From the ‘It’s all part of the game’ files:
A lot of chatter on the LKML (and elsewhere) this week about civility, threats and verbal abuse in the Linux kernel development community.
It all started thanks to Sarah Sharp, who asked for a new level of decorum and professionalism.
It’s a conversation that remains hotly debated on the LKML today, which makes for some fun reading.
The TL;dr version is that Linus Torvalds is vigorously defending his position, his right to use whatever language/tone he needs.
“The fact is, people need to know what my position on things are. And I can’t just say “please don’t do that”, because people won’t listen. I say “On the internet, nobody can hear you being subtle”, and I mean it.
All this talk made me think about the debate around fighting in Hockey (yes i’m Canadian so we think about hockey 12 mos a year).
Fighting is bad right?
If you punch someone in the face on the street you go to jail (or could be charged). You punch someone in the face in a hockey game and you to the penalty box (maybe).
In hockey, fighting is part of the game.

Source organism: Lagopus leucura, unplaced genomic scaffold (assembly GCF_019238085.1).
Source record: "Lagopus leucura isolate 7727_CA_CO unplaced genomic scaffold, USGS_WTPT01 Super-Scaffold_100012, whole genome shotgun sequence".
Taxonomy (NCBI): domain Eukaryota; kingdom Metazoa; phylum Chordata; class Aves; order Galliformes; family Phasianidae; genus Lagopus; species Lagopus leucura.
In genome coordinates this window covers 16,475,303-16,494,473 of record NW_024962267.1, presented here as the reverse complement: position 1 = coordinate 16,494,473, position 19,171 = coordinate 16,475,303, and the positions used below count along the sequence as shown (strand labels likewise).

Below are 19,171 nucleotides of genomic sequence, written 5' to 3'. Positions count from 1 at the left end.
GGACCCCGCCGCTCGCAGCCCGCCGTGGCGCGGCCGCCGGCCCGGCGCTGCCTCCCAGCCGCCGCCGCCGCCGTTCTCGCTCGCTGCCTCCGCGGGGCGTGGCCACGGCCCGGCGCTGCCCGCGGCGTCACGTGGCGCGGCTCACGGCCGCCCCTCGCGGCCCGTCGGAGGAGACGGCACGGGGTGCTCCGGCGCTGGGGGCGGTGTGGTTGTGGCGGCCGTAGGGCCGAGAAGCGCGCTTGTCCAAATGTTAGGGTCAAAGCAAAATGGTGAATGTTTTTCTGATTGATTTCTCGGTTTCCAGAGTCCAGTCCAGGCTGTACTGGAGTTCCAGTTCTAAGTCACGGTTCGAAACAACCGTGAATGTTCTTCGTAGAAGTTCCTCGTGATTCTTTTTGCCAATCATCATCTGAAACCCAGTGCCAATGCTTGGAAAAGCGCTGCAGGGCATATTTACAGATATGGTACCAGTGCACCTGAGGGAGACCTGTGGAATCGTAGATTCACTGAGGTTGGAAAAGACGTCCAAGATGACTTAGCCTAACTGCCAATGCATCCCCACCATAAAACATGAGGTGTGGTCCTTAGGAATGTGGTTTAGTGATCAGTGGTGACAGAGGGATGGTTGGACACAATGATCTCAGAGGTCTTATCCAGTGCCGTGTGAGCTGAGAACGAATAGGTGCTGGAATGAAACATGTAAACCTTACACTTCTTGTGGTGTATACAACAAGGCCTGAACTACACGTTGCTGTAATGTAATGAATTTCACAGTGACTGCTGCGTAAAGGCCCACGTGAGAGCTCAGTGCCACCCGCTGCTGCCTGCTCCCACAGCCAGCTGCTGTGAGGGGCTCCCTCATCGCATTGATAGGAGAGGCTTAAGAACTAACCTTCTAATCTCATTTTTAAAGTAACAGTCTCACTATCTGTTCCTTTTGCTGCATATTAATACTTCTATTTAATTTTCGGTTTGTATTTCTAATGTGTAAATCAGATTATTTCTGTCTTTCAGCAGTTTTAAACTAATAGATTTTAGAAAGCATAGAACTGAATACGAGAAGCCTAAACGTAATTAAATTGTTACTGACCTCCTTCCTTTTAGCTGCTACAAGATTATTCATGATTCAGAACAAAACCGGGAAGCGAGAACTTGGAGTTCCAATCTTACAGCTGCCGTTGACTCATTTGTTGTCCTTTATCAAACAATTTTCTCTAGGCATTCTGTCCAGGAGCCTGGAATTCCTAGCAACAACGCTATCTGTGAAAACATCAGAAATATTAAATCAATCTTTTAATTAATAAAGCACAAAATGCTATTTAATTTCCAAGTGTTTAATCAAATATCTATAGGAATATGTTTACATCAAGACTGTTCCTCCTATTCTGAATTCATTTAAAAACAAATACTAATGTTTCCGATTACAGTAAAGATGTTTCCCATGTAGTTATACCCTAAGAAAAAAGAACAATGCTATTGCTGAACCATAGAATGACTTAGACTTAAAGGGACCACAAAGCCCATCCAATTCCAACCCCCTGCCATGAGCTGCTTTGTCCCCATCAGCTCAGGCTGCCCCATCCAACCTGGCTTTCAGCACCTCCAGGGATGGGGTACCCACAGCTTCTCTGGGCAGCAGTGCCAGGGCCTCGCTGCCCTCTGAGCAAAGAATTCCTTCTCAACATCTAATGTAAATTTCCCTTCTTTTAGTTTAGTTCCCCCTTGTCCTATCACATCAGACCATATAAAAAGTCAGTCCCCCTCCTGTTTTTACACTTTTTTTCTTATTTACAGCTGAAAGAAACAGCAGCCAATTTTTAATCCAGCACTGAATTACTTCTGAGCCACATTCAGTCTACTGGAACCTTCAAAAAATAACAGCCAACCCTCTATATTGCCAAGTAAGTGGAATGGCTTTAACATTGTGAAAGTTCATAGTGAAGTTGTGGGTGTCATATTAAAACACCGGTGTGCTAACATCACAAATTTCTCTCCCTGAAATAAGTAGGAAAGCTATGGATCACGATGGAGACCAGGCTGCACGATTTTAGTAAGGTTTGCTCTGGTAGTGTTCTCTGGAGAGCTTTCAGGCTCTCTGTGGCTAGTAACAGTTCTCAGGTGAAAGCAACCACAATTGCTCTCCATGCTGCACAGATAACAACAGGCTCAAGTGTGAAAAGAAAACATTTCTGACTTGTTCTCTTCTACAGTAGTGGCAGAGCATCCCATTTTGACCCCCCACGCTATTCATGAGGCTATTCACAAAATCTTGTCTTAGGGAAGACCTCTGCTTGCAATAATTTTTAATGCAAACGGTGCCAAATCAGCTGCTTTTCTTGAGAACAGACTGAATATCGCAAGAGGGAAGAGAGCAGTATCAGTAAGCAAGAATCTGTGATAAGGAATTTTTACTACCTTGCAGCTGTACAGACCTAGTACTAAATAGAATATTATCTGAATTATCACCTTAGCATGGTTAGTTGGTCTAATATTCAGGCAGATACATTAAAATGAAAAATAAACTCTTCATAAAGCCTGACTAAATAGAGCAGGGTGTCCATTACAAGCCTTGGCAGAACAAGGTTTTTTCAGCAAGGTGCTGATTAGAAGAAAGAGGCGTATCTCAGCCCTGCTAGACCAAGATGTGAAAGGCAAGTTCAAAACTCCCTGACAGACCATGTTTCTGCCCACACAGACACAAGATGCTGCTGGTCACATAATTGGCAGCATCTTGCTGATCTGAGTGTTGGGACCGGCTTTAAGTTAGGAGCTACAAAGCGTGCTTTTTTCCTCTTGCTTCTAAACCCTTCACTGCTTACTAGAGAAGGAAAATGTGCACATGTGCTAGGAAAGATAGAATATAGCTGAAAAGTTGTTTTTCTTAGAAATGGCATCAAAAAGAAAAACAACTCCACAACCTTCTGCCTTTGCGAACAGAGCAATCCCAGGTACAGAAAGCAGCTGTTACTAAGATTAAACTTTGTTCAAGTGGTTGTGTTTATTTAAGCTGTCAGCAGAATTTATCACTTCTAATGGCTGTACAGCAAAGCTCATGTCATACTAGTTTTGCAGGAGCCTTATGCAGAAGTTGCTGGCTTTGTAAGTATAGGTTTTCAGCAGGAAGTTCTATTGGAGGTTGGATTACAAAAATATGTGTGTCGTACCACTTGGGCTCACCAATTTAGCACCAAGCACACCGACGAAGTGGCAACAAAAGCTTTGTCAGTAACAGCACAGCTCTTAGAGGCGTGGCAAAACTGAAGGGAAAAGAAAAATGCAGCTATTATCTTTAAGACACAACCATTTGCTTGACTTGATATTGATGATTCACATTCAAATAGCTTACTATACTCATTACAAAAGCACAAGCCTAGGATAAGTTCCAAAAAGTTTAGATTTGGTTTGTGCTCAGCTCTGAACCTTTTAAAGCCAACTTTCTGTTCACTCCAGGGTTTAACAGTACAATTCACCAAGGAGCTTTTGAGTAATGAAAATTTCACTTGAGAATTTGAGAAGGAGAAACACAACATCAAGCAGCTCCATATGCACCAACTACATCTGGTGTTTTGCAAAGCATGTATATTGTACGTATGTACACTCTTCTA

Sure, Canadians debate the role of fighting in hockey all the time. Hockey Canada is changing the way minor levels of hockey play too, banning any hitting until the age of 12 or so now too. So there is change.
Much of that change has been driven by the need to prevent injuries, specifically concussions.
Bringing it back to Linux, is there a similar driver? (other than civility?) Is there an injury that verbal abuse/non-civil discourse is bringing?
Or is Linus’ style, just, ‘part of the game’?
I suspect, that just as is the case with fighting in Hockey – that civility in Linux development is an evolving debate. The right thing to do is to talk about it and thanks to Sarah Sharp, that’s what is now happening.
Sean Michael Kerner is a senior editor at InternetNews.com. Follow him on Twitter @TechJournalist.